Copyright protection actually conveys more than just one right.  The author has the right to reproduce her work, prepare derivative works, distribute copies of the work to the public (by sale, or lease, or rental or lending), perform the work publicly, display it publicly and perform it publicly by means of digital transmission.  As you can imagine there have been all kinds of lawsuits concerning the definition and extent of these rights.  The Copyright Law was recently revised (1998) to make the rights clear in the digital millennium.  In fact the revised law is called The Digital Millennium Copyright Law.  (Our forefathers did not foresee ebooks – as omniscient as they seemed to be.)

 

            “For how long do these rights last?” you ask.   For works created on or after January 1, 1978 for individual authors, copyright protection lasts for the life of the author plus 70 years.  (This term was just recently extended from author’s life plus 50 years by the 1998 revision).   For corporate authors, the term was extended to 120 years after creation or 95 years after publication. 

 

            The author owns the copyright.  Simple, right?  Not so fast!  What about your web site that you paid a graphic designer to create copy and art for?  Do you own that?  Are you sure?  There is such a thing as a “work for hire” if someone is explicitly hired to prepare a work, then the employer, or person who hired the author owns the copyright.  But sometimes it is difficult to establish that the arrangement truly is a work for hire.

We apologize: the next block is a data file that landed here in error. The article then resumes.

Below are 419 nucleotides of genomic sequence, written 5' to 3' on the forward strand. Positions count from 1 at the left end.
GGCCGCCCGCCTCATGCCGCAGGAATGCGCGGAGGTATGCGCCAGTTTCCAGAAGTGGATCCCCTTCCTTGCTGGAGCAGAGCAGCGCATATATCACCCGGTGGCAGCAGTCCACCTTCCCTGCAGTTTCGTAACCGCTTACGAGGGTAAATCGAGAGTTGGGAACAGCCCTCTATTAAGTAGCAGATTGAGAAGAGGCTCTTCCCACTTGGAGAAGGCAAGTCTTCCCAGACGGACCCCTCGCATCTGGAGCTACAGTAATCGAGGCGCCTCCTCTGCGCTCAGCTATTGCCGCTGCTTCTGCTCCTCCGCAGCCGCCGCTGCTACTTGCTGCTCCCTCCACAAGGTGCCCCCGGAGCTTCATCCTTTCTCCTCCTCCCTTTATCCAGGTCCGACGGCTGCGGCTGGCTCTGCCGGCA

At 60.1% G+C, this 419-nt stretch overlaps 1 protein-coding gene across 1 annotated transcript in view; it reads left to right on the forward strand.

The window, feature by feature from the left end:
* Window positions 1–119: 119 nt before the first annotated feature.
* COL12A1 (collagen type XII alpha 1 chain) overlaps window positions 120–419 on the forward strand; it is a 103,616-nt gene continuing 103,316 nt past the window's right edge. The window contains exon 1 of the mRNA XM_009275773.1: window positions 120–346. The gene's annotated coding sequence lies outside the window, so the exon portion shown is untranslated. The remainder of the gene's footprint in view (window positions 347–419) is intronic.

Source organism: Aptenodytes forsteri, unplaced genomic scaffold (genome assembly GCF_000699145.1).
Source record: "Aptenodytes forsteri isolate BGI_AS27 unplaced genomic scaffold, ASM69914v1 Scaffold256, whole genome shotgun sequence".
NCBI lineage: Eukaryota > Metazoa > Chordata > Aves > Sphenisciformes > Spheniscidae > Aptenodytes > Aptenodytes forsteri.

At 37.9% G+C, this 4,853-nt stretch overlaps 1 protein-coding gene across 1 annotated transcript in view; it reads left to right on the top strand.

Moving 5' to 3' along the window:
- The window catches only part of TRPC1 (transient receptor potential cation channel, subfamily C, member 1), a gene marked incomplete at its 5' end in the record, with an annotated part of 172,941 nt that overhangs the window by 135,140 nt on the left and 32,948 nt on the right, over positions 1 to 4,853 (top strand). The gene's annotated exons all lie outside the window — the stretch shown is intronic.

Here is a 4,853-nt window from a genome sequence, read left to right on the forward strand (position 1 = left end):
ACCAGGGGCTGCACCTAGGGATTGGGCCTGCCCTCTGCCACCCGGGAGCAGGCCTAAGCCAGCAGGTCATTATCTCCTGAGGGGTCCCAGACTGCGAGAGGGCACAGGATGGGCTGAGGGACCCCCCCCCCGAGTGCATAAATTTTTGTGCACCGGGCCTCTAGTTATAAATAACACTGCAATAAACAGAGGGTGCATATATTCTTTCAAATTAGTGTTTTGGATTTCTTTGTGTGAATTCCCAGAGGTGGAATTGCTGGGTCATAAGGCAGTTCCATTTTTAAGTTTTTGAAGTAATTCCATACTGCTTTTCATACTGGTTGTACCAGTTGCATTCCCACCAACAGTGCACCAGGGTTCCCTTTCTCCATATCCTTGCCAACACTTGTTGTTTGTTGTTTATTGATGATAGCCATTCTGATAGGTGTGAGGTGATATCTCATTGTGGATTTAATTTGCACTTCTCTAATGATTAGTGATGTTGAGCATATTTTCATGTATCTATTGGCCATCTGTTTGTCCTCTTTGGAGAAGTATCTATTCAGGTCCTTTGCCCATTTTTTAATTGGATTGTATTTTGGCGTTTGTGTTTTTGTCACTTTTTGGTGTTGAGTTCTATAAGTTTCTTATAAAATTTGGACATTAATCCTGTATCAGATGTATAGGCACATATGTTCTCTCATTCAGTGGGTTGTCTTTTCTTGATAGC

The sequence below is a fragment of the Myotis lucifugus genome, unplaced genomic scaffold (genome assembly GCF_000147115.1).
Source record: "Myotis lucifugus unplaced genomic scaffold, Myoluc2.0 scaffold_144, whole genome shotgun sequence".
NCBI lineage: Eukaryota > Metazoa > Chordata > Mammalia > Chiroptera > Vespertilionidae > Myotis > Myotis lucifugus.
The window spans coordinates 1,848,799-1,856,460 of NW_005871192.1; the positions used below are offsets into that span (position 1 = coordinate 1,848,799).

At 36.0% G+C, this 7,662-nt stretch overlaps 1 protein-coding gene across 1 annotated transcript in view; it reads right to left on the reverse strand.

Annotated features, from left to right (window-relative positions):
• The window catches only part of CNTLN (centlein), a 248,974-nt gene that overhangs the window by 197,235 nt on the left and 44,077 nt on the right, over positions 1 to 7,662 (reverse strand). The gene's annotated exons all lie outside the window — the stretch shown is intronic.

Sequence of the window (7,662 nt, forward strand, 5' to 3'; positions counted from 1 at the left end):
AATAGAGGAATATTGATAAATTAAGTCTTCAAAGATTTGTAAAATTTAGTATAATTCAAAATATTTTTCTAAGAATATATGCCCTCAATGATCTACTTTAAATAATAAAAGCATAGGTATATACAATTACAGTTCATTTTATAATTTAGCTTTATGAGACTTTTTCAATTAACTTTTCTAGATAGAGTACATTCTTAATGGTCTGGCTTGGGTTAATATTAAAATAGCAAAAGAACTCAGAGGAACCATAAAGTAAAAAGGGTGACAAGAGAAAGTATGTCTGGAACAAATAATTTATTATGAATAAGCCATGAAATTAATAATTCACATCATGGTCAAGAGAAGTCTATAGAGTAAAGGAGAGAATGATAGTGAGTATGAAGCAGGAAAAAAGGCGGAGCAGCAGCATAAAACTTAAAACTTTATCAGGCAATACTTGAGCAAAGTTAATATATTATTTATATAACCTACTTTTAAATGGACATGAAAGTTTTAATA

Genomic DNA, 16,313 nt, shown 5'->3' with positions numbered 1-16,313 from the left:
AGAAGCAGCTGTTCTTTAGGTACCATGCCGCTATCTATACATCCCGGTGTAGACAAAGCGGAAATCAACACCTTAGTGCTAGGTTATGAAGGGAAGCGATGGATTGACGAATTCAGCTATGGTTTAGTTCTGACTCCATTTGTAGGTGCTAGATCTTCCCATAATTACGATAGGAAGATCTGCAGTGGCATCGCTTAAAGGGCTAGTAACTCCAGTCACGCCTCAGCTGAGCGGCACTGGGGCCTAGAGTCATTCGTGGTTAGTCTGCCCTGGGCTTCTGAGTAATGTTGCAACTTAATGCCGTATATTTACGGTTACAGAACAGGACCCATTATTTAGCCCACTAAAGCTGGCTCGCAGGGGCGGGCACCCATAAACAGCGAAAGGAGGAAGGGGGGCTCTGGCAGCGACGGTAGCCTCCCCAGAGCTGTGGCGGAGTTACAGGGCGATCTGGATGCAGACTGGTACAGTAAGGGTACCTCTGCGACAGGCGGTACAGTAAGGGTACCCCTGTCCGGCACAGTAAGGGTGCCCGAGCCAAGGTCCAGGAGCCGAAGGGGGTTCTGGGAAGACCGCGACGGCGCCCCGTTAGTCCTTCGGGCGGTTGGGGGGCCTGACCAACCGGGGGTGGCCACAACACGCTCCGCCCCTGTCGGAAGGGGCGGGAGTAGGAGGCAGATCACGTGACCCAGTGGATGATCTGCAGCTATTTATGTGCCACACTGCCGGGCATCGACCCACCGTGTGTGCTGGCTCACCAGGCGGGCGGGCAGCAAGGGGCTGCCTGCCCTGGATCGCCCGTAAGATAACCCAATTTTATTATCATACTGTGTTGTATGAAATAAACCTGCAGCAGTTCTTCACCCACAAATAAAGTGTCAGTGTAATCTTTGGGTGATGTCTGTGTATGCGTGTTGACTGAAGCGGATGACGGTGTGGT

A work for hire usually is defined as a work prepared by an employee within the scope of his or her employment; or a work specially commissioned for use as a contribution to a collective work.  Are you thinking author/illustrator?  Well, you are right, but unless the parities agree in a written instrument signed by each party that the work shall be considered a work for hire, the illustrator, even if hired by the author, probably still has the right to make derivative works and reproduce the illustrations apart from the published book.

 

            And to add to your agita, websites created by independent contractors are NOT considered works for hire, so if you don’t want anyone else to have the same logo as you and the same web design, you must be sure to require a written copyright assignment from your web designer.

 

            Gail Carson Levine recently featured an interesting audio clip from NPR about the fact that the song Happy Birthday still enjoys copyright protection.  Even though the music, originally composed by the Hill sisters who were savvy enough to obtain copyright protection, just recently went into the public domain, the words are still protected since the copyright was assigned to a publishing company.  Which leads me to my point – copyrights are transferable by written agreement. 

 

            These days it is possible to claim copyrights in a work simply by putting the author’s name and the date on the (ideally) first publication or public display/performance of the work.  Unlike the old days, it is not necessary to register the copyright with the Library of Congress.  But registration brings additional rights, and makes the copyrights more easily enforceable.  Hence the double edge sword – be careful where you garner your ideas and your material – there are only limited circumstances that allow you to use copyrighted material without permission of the author, like for educational purposes, news, or parody.  You cannot use any copyrighted material for your own economic benefit.  The simple rule: Always make sure your work reflects your own creative intellectual effort.